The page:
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Discribe Piaget's constructivism: assimilation and accommodation
Piaget created a theory of cognitive development based on the idea that people increase their cognitive skill based on information taken from both the environment and biological maturation. Individuals learn things in order to establish equilibrium between their current undestanding of the world and reality. This is done through two processes, assimilation and accomodation.

ASSIMILATION is incorporating new information into existing cognitive schema

ACCOMMODATION is modifying the existing schema in order to accomodate new knowledge.
Often, an individual will attempt to assimilate an unfamiliear object or event, and when this is unsuccessful the individual will realize that the new thing must be accommodates.
Discuss memory throughout life and giftedness.
Young children have a limited working memory, so they tend to focus on immediate problems without considering lon-term effects. By the age of ten, children should be using memory strategies like rehearsal, elaboration, and organization to place objects within long-term memory.

Most researchers believe that improvements in memory are due to better metacognition: that is, thinking about thinking.

Recent long-term memory is the most diminished with age, followed by the working memory component of short-term memory.

Remote long-term memory, sensory memory and memory span are not sidgnificatly dimisished with age. Moany elderly people can stemp the tied of memory loss by learning some mnemonic strategies.

According to research, gifted shildren tend to have better self-image and better metacognitive skills.
Metacognition
Recent LTM
Remote LTM/sensory Memory/Span
Antisocial PD
It is a general
lack of concern for the rights and feelings of
others.
In order to receive this diagnosis, the individual
must be at least 18, have had a history of
conduct disorder before age 15, and must have
shown at least three of the following symptoms
before the age of 15:
--failure to conform to social laws and norms;
--deceitfulness;
--impulsivity;
--reckless disregard for the safety of self and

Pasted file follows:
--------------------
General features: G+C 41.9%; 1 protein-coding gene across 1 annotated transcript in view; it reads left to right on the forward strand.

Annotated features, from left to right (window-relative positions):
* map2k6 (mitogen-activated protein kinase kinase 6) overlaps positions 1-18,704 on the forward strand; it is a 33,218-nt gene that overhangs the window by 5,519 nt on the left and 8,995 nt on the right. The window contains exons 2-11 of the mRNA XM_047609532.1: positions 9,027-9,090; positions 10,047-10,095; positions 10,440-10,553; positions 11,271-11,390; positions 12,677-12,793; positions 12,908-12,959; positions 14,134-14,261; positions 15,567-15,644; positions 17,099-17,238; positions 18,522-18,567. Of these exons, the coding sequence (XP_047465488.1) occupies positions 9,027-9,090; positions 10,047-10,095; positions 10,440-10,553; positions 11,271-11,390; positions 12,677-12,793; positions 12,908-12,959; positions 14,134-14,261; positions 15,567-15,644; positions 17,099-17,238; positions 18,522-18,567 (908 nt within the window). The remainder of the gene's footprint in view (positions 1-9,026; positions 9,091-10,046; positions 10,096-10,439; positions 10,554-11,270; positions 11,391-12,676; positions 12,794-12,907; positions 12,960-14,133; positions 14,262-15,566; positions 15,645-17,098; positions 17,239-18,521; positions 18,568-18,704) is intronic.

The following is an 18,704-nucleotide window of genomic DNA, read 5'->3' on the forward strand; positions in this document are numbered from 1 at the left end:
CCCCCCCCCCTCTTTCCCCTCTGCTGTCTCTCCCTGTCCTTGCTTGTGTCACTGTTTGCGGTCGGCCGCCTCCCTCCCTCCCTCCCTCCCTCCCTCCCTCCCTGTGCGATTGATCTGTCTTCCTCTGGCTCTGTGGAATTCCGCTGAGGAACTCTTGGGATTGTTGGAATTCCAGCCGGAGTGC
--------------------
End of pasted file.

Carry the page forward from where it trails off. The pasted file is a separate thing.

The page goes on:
others;
--consistent irresponsibility;
--and a lack of remorse.
Cluster B = dramatic,
emotional, or erratic

This disorder may also include an inflated
opinion of self, superficial charm, and a lack of
empathy for others.
Histrionic PD
Histrionic personality disorder is excessive
emotionality and attention-seeking behavior.
Five symptoms like the following must be
present for a diagnosis:
--annoyance or discomfort when not receiving
attention;
--inappropriate sexual provocation;
--rapidly shifting and shallow emotions;
--vague and impressionistic speech;
--exaggerated expression of emotion;
--easily influenced by others;
--and misapprehension of relationships as more
intimate than they are.
Cluster B = dramatic,
emotional, or erratic
Narcissistic PD
Narcissistic personality disorder is grandiose
behavior along with a lack of empathy and a
need for admiration. The individual must exhibit
five symptoms for diagnosis, including:
--grandiose sense of self-importance;
--fantasies of own power and beauty;
--belief in personal uniqueness;
--need for excessive admiration;
--sense of entitlement;
--exploitative of others;
--and a lack of empathy.
Cluster B = dramatic,
emotional, or erratic
Explain the age and treatment of borderline
personality disorder.
Borderline personality disorder is most common
in people between the ages of 19 and 34. Most
individuals see substantial improvement over a
period of fifteen years; impulsive symptoms
seem to be the first to recede.
Dialectical behavior therapy (DBT) is often used
to treat borderline personality disorder; it
combines cognitive-behavioral therapy with the
assumption of Rogers that the patient must
accept his or her problem before any progress
can be made
DBT
Dialectical behavior therapy (DBT) is often used
to treat borderline personality disorder; it
combines cognitive-behavioral therapy with the
assumption of Rogers that the patient must
accept his or her problem before any progress
can be made.
There are three basic strategies associated with
dialectical behavior therapy:
--group skills training;
--individual outpatient therapy;
--and telephone consultations.
Regular DBT has reduced the number of
suicides and violent acts committed by
individuals with borderline personality disorder.
Dialectical Behavioral Therapy
Dependent PD
Describe dependent personality disorder and
obsessive-compulsive personality disorder.
Dependent personality disorder is an excessive
need to be taken care of.
The diagnosis requires five symptoms from
among:
--difficulty making decision without advice; --need for others to assume responsibility for
one’s actions;
--fear of disagreeing with others;
--difficulty self-initiating projects;
--and feelings of helplessness or discomfort
when alone.
Cluster C = involves the feelings of anxiety or fearfulness.